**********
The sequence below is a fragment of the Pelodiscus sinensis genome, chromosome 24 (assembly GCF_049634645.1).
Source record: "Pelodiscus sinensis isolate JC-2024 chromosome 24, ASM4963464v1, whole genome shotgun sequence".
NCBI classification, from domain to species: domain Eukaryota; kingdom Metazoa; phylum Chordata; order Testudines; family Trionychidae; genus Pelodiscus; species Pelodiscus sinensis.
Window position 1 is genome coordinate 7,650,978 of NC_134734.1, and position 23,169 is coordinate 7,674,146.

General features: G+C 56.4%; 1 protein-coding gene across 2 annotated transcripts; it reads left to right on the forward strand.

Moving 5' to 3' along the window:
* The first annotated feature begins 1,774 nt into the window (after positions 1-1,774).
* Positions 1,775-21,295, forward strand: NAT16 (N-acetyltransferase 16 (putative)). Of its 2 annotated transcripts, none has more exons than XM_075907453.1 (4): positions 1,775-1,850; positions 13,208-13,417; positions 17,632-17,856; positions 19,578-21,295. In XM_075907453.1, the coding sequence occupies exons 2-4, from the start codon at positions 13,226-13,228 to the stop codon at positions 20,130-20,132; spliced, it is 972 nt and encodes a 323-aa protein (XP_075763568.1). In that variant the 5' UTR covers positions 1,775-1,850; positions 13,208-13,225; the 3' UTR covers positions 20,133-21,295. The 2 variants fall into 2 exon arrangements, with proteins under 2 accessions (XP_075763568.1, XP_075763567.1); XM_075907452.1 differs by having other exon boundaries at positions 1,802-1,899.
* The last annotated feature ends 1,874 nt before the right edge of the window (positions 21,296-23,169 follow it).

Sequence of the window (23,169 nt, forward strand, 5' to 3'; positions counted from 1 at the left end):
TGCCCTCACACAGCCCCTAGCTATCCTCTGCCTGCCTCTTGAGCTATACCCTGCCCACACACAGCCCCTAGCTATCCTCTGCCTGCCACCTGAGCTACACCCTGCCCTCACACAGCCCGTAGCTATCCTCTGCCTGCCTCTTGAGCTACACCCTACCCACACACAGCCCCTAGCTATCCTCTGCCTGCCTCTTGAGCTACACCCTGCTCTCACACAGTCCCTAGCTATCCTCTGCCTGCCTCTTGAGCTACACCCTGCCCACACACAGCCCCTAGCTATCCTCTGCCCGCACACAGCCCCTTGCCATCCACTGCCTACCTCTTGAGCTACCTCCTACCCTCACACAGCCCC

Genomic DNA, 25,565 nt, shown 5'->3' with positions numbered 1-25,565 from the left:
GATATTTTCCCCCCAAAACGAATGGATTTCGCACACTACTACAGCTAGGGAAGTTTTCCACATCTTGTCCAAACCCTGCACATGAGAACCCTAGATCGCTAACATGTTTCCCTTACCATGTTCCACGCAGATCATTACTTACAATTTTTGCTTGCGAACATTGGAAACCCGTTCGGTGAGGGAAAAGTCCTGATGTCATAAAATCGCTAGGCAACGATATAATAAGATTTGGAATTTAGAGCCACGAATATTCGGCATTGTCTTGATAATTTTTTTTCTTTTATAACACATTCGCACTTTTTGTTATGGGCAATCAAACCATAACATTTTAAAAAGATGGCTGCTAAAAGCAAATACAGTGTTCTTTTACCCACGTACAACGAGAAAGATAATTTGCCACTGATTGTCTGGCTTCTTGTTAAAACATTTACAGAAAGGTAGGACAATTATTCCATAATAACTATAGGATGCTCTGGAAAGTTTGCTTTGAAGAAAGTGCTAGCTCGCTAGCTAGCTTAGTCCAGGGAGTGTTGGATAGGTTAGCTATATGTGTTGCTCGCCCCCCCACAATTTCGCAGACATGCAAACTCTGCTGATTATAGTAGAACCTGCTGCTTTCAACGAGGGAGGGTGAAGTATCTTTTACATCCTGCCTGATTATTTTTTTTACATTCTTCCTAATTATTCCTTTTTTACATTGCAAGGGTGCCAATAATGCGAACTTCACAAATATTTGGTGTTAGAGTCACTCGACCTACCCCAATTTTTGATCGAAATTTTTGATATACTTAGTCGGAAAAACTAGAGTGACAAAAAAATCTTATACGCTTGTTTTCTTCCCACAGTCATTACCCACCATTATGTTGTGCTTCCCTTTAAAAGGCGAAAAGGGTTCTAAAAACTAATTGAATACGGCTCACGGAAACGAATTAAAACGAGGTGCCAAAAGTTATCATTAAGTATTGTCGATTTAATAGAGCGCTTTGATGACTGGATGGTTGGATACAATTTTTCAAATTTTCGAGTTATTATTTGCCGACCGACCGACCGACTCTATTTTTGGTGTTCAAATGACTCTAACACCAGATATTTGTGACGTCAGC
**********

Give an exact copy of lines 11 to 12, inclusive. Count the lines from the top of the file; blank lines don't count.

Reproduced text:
TGCCCTCACACAGCCCCTAGCTATCCTCTGCCTGCCTCTTGAGCTATACCCTGCCCACACACAGCCCCTAGCTATCCTCTGCCTGCCACCTGAGCTACACCCTGCCCTCACACAGCCCGTAGCTATCCTCTGCCTGCCTCTTGAGCTACACCCTACCCACACACAGCCCCTAGCTATCCTCTGCCTGCCTCTTGAGCTACACCCTGCTCTCACACAGTCCCTAGCTATCCTCTGCCTGCCTCTTGAGCTACACCCTGCCCACACACAGCCCCTAGCTATCCTCTGCCCGCACACAGCCCCTTGCCATCCACTGCCTACCTCTTGAGCTACCTCCTACCCTCACACAGCCCC

Genomic DNA, 25,565 nt, shown 5'->3' with positions numbered 1-25,565 from the left: